Iowa advocates push for police oversight, accountability

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This column would have been less difficult to write earlier in the week, before Baltimore was engulfed in flames. But it wouldn’t have been as important.

On the surface, Bob Babcock and Felicia Jones have few similarities. Although they both are residents of the Quad Cities, they represent different generations.

Babcock leans on a wealth of hard-earned life experience, and now is of the age when the past often intersects with and gives clarity to the present.

Jones still is figuring out the world, testing how she fits and what type of difference she can make.

On Saturday, April 25, the two stood together at Rock Island Township Hall, a computer presentation as their backdrop, leading a small but engaged group of Quad Cities residents through possible solutions to what appears to be a never-ending and escalating prevalence of violent and fatal police engagements.

Bob Babcock and Felicia Jones would like to see citizens have more oversight of actions by law enforcement. The two Quad Cities residents have held legislative hearings in both Iowa and Illinois in hope of raising awareness.
Bob Babcock and Felicia Jones would like to see citizens have more oversight of actions by law enforcement. The two Quad Cities residents have held legislative hearings in both Iowa and Illinois in hope of raising awareness. (Lynda Waddington/The Gazette)

It was hardly the first time the two have appeared together, and its doubtful to be the last. Each holds his or her own reasons for the interest and activism.

Babcock describes himself as a product of the very public civil rights movement, and selectively shares a catalyst for his involvement — a disturbing incident from his youth. He’s been fighting against oppression and questioning authority his entire life, or so it seems.

His voice quakes and eyes brim with tears as he discusses recent headlines of lives lost during police conflicts, echoes of a past he hoped wouldn’t repeat.

Jones is more a product of her private environment, having seen and personally experienced brutality at the hands of authority. Like her mother, who also spoke at the meeting, Jones openly discusses the violence and law enforcement overreach that paved a path to her activism.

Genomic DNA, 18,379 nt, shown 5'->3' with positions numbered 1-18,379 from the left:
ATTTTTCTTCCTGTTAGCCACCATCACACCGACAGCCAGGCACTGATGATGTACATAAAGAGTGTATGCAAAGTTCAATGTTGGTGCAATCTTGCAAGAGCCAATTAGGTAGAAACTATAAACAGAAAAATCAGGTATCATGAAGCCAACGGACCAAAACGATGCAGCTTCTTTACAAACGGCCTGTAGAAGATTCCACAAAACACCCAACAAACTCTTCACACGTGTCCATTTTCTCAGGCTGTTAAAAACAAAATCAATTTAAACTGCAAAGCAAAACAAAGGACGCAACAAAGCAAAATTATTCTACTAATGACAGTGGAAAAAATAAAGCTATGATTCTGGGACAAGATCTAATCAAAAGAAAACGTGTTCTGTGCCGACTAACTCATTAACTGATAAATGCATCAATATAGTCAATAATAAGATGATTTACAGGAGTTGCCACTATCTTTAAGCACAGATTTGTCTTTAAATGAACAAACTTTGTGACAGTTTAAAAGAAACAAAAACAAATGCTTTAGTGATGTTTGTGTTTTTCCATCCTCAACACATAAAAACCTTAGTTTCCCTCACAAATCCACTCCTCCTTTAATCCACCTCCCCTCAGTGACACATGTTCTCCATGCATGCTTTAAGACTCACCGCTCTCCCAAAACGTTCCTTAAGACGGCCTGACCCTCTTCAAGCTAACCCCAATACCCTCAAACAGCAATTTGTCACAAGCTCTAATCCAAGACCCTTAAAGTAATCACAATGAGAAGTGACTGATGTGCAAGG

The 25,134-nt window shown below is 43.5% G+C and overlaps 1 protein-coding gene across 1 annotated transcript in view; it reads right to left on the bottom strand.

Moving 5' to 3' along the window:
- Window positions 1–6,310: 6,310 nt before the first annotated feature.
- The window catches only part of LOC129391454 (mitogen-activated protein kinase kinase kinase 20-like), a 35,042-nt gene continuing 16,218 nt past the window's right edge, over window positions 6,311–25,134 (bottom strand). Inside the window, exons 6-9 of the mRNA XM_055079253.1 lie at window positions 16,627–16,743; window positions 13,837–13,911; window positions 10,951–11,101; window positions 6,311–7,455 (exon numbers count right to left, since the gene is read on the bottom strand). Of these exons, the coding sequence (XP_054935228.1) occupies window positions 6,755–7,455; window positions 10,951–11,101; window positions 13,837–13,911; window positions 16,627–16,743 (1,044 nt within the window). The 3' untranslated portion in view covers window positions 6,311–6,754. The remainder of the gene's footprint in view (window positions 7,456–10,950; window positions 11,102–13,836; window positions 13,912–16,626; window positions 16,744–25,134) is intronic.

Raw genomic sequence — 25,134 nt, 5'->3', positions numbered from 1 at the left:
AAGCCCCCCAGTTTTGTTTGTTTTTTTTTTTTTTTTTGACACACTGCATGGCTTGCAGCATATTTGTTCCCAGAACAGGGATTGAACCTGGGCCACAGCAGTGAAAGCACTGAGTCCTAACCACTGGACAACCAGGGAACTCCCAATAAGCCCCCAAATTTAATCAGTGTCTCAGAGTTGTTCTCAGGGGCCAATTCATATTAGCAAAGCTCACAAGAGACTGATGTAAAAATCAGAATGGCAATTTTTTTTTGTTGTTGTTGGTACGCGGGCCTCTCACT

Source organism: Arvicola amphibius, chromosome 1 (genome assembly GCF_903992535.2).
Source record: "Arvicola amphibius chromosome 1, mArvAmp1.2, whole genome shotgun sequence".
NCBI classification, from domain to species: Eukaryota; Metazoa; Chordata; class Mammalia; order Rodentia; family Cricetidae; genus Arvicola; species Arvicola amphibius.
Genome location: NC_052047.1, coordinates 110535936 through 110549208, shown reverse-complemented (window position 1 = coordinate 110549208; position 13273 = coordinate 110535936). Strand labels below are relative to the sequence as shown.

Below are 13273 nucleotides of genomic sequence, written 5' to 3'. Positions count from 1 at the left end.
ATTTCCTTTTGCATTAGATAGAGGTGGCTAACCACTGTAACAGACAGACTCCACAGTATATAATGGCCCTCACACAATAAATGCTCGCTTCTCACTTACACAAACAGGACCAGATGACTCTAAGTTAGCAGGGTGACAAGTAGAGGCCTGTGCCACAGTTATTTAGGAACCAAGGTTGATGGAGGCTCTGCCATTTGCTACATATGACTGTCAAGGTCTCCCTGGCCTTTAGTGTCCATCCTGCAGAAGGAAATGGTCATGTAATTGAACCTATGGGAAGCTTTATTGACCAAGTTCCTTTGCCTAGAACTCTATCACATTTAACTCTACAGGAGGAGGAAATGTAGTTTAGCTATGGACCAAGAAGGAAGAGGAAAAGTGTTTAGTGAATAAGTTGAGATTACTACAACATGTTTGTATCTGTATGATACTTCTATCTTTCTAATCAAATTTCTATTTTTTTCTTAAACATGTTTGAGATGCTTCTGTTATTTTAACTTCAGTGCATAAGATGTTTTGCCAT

Her tone is matter-of-fact, determination overshadowing emotions. She worries about her daughter and what’s in store for future generations if changes aren’t made.

The two are advocates for reform, hoping to give ordinary citizens more oversight and insight into investigations of law enforcement activities and incidents. Civilian review boards, memorandums of agreement and grand jury enhancements are the focus of their recent presentations.

They stress the need for accountability, noting how existing processes have nearly removed everyday citizens from discussions and investigations. Even when citizens are invited to the table, few jurisdictions have provided tools to give such oversight the teeth needed for change.

On Saturday their presentation repeatedly was sidetracked as audience members voiced personal experiences with law enforcement or asked questions of each other.

A neighborhood fixture, a black businessman, was stopped, presumably for driving too nice a vehicle. Children were traumatized when a parent was cuffed and arrested in their presence.

Yet there are no broad edicts of corruption delivered. Not one person is willing to paint the whole of local police departments with the outcomes of individual incidents, but there is an atmosphere of distrust and wariness. Some people don’t get a fair shake. Some officers haven’t experienced consequences for questionable past actions.

One audience member, a local elected official, offers advice on communication, noting that the phrase African-American can be offensive.

“I’m not African,” he explains. “I’m a black man.”

For all intents and purposes, the presentation has ended, evolving into a conversation woven with the pitfalls of money in politics, ongoing racism and debilitating poverty.

It’s the same conversation that’s taking place in meeting rooms, at diner tables, around barbershop chairs and on street corners throughout the nation. It’s the same conversation that was, at best, slowed or, at worst, stalled by flames and violence in Baltimore, in the wake of yet another funeral.

It’s little wonder such multifaceted challenges and the conversations they spark are difficult. Even in this small gathering, there are points of contention. For some, primarily the people of color in the room, systemic and sometimes unconscious racial bias is the most pressing problem.

For others, poverty is the choking weed that must be pulled. Both of these problems are linked to the influx of money in politics and the difficulty of electing leaders willing to make needed changes.

If there is consensus, it resides in an overpowering sense of urgency. It’s so thick it clings like smoke to those gathered. The burden of injustice cannot be carried forever, and talk provides only temporary relief.

This column by Lynda Waddington originally published in The Gazette on May 3, 2015. Photo credit: Lynda Waddington/The Gazette